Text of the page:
Impact Investing And Fossil Fuel Divestment

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We believe that all assets of a foundation can be used in support of the mission. While foundations typically grant 5% of there assets each year, we seek to leverage the entire corpus of investments in a way that is supportive of our mission. We use a variety of grantmaking strategies and types of investments and investment strategies to accomplish this:

The grantmaking/investment continuum:

  • Traditional Grantmaking– We make grants while also being conscientious of the need for multi-year funding commitments that include unrestricted funding to support nonprofits organizationally.
  • Program Related InvestmentsRather than gifting money through grants, Program Related Investments (PRIs) are loans or investments that support the programs and mission of a foundation, usually at a below-market rate of return. We’ve used PRIs frequently and they represent a favorite funding strategy for several reasons.  
    • More impact per dollar: The PRI, usually in the form of a low-interest loan, comes back so that the funding can be recycled again and stretches our potential impact per dollar granted or invested. 
    • Fiscal Responsibility: An added benefit is that when at least part of a grant is a loan or PRI of some sort, the grantee is motivated to also spend wisely since the funding must be repaid. 
    • More Assets in the Community: When we use PRIs, we’ve found that we’re much more likely to grant out more than 5% a year.  More of the foundation’s assets are put into the community doing work in support of the mission, rather than sitting in a traditional investment account.
  • Divestment– We have also aligned our investments with our mission by divesting from fossil fuels. As a climate-focused foundation, it makes no sense for assets to be invested in fossil fuel-related companies on the one hand, while granting to organizations to fight fossil fuel interests on the other. We’ve chosen to take a stringent interpretation of the meaning of fossil fuel divestment and have divested from companies that own fossil fuel reserves, that extract, refine, or transmit fossil fuels, that burn fossil fuels to produce electricity, or companies whose products are primarily made to support the fossil fuel industry.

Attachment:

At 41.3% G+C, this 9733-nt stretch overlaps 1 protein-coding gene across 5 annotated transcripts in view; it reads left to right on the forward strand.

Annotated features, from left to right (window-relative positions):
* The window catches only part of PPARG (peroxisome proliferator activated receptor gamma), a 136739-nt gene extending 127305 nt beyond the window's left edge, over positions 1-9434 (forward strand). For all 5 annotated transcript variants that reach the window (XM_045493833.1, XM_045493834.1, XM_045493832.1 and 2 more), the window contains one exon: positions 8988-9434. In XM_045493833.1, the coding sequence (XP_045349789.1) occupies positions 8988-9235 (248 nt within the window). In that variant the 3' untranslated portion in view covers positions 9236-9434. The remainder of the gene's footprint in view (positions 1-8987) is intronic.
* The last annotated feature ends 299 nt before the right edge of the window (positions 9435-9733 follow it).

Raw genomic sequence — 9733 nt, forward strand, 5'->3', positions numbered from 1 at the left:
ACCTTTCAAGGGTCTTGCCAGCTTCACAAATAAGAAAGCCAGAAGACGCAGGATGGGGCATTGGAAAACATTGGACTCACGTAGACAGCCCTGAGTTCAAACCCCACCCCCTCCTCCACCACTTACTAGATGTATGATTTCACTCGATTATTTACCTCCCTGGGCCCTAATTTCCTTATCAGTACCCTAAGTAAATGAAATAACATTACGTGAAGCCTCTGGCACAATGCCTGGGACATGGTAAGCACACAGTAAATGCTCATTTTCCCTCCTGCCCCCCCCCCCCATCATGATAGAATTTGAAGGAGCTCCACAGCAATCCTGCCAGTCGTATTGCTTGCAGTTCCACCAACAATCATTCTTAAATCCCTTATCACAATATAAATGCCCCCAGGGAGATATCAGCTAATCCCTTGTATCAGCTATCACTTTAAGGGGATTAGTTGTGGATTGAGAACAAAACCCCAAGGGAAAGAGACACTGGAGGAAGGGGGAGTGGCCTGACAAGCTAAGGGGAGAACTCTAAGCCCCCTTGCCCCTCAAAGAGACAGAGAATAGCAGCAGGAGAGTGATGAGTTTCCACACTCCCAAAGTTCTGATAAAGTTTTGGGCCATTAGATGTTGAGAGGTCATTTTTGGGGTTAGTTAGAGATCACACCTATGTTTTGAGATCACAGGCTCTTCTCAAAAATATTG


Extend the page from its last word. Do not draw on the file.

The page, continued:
• Investment with a focus on ESG Beyond divesting from fossil fuel companies, we apply an additional lens to actively invest in companies that are rated highly on Environmental, Social, and Governance (ESG) scores.
  • Private Equity and Angel Investments– Some of the research and companies that may help solve the climate crisis likely don’t exist yet. Not only do we support entrepreneurism as a foundation, but we see investment in early companies as a way to support the ecosystem of green and cleantech companies.
  • Spend Down– While private foundations are required to grant only 5% of their assets each year, we believe that taking the urgency of the climate crisis seriously means giving more and doing it sooner rather than later. Especially when it comes to climate change, an ounce of prevention is truly worth a pound of cure. Though the estimated costs of a Green New Deal and rapidly transitioning to a zero carbon economy seem daunting, they pale in comparison to the costs of doing nothing.

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